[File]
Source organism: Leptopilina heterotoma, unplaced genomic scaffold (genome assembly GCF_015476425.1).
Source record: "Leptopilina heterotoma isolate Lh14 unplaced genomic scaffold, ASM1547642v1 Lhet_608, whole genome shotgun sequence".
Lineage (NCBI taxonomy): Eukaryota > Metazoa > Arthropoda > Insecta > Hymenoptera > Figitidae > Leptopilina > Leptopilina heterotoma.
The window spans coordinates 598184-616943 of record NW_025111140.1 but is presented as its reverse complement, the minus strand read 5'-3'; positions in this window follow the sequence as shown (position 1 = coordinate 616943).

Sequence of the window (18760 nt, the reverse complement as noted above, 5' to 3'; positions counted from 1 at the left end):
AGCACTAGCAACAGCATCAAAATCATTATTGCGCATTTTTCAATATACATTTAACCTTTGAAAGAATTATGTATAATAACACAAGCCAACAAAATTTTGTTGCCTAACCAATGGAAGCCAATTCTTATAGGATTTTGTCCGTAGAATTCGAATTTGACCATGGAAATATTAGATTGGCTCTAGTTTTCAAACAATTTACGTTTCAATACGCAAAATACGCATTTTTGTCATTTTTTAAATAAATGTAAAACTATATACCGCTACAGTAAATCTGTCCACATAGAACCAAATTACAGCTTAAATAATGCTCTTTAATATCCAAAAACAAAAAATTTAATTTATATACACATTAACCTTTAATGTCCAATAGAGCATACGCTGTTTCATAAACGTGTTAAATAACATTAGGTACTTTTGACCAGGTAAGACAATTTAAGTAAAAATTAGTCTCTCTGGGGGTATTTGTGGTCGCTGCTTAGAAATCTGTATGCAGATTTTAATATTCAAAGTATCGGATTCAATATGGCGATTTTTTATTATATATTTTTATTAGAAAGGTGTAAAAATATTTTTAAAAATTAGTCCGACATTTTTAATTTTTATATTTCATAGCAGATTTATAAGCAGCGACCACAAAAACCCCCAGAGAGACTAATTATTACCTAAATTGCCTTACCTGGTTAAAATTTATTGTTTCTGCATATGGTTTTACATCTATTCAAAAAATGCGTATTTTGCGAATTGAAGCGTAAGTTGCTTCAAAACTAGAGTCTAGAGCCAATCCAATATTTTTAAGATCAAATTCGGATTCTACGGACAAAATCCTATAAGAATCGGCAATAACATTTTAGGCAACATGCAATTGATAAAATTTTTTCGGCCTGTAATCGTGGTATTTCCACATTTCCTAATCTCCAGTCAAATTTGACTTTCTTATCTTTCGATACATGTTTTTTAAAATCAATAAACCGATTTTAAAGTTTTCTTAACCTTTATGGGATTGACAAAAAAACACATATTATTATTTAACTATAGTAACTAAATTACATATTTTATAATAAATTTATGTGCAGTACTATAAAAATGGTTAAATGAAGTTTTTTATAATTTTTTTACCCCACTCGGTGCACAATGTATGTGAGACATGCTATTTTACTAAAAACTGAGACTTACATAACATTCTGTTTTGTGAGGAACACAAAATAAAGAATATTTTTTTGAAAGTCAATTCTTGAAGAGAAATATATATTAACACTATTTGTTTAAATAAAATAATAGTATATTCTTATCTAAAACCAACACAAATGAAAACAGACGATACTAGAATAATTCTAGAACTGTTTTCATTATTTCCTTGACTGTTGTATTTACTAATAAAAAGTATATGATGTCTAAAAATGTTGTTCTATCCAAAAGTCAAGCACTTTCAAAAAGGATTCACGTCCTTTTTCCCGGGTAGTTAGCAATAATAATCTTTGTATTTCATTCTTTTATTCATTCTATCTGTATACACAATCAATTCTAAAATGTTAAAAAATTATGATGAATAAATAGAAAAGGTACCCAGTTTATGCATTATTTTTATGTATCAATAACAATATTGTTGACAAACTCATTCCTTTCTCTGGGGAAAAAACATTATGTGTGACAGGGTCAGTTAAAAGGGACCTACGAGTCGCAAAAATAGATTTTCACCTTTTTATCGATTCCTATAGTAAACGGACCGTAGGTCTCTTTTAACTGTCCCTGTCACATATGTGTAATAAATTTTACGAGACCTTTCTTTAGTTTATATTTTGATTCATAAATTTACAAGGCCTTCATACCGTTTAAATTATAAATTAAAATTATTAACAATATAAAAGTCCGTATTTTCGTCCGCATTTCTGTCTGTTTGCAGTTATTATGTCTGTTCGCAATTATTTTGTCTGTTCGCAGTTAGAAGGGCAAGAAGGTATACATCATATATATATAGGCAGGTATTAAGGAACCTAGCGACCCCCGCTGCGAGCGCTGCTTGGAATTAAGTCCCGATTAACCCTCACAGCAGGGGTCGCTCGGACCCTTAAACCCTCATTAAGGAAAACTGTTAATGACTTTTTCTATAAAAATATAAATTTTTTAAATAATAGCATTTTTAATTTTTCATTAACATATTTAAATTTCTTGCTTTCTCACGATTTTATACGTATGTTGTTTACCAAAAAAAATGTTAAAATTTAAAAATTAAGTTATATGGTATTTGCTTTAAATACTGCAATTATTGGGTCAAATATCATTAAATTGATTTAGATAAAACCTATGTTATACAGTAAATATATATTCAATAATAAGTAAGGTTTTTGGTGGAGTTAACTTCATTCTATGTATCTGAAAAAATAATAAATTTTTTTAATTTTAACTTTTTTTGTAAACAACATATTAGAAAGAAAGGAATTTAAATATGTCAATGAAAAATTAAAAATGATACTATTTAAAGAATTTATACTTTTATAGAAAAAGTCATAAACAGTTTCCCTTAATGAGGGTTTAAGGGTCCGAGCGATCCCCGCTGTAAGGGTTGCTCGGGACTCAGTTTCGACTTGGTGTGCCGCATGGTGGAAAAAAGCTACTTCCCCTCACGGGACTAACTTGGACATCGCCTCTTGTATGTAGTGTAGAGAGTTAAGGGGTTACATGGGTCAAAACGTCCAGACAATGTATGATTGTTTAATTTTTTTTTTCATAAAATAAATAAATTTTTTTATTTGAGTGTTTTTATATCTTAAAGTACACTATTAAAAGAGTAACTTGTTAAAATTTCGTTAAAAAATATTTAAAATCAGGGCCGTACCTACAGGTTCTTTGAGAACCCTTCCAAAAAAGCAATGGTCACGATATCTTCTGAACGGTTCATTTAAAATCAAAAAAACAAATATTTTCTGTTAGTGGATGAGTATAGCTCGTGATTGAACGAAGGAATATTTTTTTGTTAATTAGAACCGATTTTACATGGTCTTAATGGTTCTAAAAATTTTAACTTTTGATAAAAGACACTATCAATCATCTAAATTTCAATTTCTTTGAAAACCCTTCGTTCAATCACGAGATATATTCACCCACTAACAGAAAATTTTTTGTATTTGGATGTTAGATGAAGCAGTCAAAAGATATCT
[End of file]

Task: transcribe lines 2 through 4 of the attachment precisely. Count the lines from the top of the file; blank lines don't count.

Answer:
Source record: "Leptopilina heterotoma isolate Lh14 unplaced genomic scaffold, ASM1547642v1 Lhet_608, whole genome shotgun sequence".
Lineage (NCBI taxonomy): Eukaryota > Metazoa > Arthropoda > Insecta > Hymenoptera > Figitidae > Leptopilina > Leptopilina heterotoma.
The window spans coordinates 598184-616943 of record NW_025111140.1 but is presented as its reverse complement, the minus strand read 5'-3'; positions in this window follow the sequence as shown (position 1 = coordinate 616943).